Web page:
August 22, 2011
Pets, natural disasters subject of free K-State seminar
Sixty-two percent — or nearly two-thirds — of U.S. households have an animal.
But while pets are part of the family, they’re not always part of the family’s emergency management plan, said Ronnie Elmore, associate dean of the College of Veterinary Medicine at Kansas State University.
When disaster strikes, a beloved pet can easily become separated from its family, said Elmore, who is teaming with animal scientists, veterinary medical, family life professionals, extension educators, emergency management specialists and survivors, including one who can literally “bark” from experience, to offer the free one-day seminar, “Natural Disasters: What About the Animals?”
The 2011 Human-Animal Bond Conference will be 8 a.m. to 4 p.m. Saturday, Sept. 24. The session will be in Forum Hall in the K-State Student Union, and will also be simulcast at the K-State Olathe campus and webcast here.
While no one plans to have an emergency or for such separations to occur, Elmore noted that in the ’93 flood in Manhattan, about 160 small animals and family pets were displaced and sheltered at K-State’s veterinary college until homes could be found.
A number of horses and larger animals also were sheltered during the disaster, he said.
The Sept. 24 seminar will provide information about natural disasters and how to protect animals during such events.
Animal owners; public safety personnel, such as police, fire fighters, health care providers, emergency management; staff of pet-related organizations; extension educators; and university staff and students are encouraged to attend.
The seminar includes a continental breakfast and gathering time, with the program beginning at 8:30 a.m. and including:
* Opening remarks from Gary Pierzynski, interim dean, K-State College of Agriculture, and interim director, K-State Research and Extension.
* Welcome/introduction by K-State's Emily Lehning, assistant vice president, new student services, and Kansas State Book Network Committee member.
* Book Review: “Zeitoun” by Dave Eggers will be reviewed by K-State's Greg Eiselein, professor of English and distinguished teaching scholar. The book focuses on the plight of residents of New Orleans and animals during Hurricane Katrina, and is required reading for incoming freshmen at K-State this year.
* “Firsthand Account of Handling Animals Following Katrina,” presented by Joseph Taboada, associate dean for student and academic affairs and a professor of small animal internal medicine at the Louisiana State University School of Veterinary Medicine.
* “Invisible Pet Owners: Lessons Learned from Katrina,” presented by Lisa Greenhill, associate executive director for Institutional Research and Diversity for the Association of American Veterinary Medical Colleges, Washington, D.C.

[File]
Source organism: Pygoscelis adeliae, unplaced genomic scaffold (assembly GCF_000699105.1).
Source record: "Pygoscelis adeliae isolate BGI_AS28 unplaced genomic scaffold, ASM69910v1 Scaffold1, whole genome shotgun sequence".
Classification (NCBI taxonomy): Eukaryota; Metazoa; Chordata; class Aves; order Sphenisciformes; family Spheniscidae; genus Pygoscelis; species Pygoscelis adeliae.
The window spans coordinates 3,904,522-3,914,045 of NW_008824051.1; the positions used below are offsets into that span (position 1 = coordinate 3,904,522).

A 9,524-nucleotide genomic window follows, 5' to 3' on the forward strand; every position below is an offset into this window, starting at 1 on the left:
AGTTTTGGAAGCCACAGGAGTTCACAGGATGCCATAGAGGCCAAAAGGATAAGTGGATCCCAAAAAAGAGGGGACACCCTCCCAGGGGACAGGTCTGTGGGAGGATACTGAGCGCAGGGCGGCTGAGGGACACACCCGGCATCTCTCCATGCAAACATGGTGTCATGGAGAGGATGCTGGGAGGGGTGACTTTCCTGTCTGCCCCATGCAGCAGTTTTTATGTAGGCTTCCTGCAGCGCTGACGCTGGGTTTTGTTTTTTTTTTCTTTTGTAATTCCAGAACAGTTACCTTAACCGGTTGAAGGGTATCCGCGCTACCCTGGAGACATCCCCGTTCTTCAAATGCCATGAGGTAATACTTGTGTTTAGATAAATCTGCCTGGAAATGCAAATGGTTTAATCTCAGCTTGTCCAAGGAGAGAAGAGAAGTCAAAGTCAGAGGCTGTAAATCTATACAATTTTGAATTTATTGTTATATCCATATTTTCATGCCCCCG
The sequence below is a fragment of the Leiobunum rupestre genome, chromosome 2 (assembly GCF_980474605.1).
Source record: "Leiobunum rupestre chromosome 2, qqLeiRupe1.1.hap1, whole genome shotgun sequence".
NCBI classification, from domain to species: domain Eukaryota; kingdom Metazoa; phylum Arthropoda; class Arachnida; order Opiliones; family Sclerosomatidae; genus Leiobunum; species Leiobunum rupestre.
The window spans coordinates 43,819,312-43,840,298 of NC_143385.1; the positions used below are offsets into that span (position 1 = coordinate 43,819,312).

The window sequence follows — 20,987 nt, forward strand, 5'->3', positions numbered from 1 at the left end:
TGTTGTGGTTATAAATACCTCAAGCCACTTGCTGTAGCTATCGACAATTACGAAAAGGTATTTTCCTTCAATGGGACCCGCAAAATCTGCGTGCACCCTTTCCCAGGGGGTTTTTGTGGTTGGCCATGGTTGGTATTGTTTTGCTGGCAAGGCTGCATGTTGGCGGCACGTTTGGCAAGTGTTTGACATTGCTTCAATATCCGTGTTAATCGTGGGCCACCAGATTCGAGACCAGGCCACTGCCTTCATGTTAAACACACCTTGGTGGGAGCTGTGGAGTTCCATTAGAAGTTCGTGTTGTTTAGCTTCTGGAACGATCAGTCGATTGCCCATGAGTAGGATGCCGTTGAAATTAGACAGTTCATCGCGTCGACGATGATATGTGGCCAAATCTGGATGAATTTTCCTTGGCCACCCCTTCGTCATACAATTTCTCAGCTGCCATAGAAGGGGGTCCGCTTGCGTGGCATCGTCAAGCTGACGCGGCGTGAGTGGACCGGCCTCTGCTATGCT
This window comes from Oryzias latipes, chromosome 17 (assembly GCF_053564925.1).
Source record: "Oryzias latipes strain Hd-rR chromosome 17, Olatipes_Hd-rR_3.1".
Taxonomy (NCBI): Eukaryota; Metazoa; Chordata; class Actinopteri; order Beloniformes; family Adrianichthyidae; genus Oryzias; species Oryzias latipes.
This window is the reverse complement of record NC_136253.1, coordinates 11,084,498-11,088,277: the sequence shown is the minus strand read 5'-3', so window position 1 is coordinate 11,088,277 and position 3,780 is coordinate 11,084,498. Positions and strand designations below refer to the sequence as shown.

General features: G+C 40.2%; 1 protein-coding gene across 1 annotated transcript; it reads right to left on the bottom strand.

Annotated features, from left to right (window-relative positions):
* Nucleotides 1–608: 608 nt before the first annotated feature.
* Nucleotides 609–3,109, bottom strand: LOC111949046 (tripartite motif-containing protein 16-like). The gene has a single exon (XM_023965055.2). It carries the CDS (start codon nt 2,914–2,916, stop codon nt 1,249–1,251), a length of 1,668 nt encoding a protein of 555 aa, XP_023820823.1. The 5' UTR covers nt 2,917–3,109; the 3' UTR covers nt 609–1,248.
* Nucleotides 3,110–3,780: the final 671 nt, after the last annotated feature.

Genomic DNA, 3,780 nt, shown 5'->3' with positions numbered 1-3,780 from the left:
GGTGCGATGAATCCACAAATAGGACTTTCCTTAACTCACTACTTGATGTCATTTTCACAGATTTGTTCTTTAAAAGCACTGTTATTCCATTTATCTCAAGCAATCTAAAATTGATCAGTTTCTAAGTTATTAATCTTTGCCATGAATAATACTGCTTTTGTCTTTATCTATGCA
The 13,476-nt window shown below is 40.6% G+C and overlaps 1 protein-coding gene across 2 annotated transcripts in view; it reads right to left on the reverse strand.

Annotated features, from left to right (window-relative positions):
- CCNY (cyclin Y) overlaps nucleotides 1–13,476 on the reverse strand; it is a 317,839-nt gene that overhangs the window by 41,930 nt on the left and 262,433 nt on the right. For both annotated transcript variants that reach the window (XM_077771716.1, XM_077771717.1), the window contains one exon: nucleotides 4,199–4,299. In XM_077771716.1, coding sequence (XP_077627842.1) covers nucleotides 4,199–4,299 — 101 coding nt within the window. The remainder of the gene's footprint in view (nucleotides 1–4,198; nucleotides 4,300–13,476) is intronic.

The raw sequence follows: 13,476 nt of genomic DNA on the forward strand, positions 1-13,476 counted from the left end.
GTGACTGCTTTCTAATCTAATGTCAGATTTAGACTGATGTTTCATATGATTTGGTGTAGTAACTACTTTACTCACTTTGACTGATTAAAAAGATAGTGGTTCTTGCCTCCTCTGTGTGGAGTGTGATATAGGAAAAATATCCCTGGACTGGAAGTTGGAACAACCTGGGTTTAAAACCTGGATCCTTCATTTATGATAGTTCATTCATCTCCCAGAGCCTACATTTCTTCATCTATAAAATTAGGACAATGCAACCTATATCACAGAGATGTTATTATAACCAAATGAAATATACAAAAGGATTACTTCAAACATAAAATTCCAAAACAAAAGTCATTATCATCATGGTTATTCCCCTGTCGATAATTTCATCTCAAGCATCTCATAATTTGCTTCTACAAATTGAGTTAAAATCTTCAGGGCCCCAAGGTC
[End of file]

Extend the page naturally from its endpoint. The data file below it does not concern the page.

Following a break for lunch, which is on your own, the conference will resume with:
* “Lessons Learned Following the Greensburg, Kan., Tornado,” presented by Christen L. Skaer, a graduate of K-State's College of Veterinary Medicine. Skaer has practiced small animal medicine in Wichita for 11 years, and has advanced training in veterinary disaster management, serves as the director of the Sedgwick County and Kansas State Animal Response Teams, and manages the Kansas Veterinary Medical Reserve Corps.
* “Personal Experience at Greensburg,” presented by Pam Muntz, Greensburg resident and K-State Research and Extension family and consumer sciences educator in Kiowa County. Muntz’s cocker spaniel rode out the tornado in a wire kennel as the home around her was destroyed, and now provides life lessons for the family.
* “How to be Prepared,” presented by Skaer.
* Concluding remarks will be presented by Ralph Richardson, dean of K-State's College of Veterinary Medicine.
Space is limited in Forum Hall. Registration is requested to ensure conference materials and refreshments. Register online here; or by downloading a registration form and mailing it to the address on the form. The deadline for registration in Manhattan is Sept. 16.
More information about the conference also is available at K-State Research and Extension offices throughout the state and by calling 785-532-5773.
The simulcast of the Human-Animal Bond Conference at K-State Olathe is also from 8 a.m. to 4 p.m. Sept. 24. Preregistration is not required; 120 seats will be available on a first-come, first-served basis.
Sheila Dodson, a graduate of K-State’s College of Veterinary Medicine and owner of a veterinary practice in Lenexa, will serve as an on-site moderator and be available to lead discussions during the breaks. John Pascarella, associate dean of K-State Olathe, said there will be an opportunity to relay questions to speakers in Manhattan. For more information about the Olathe simulcast call 913-307-7313.
The conference is sponsored by K-State’s College of Veterinary Medicine, K-State Research and Extension, and eXtension, a national effort to support educational outreach.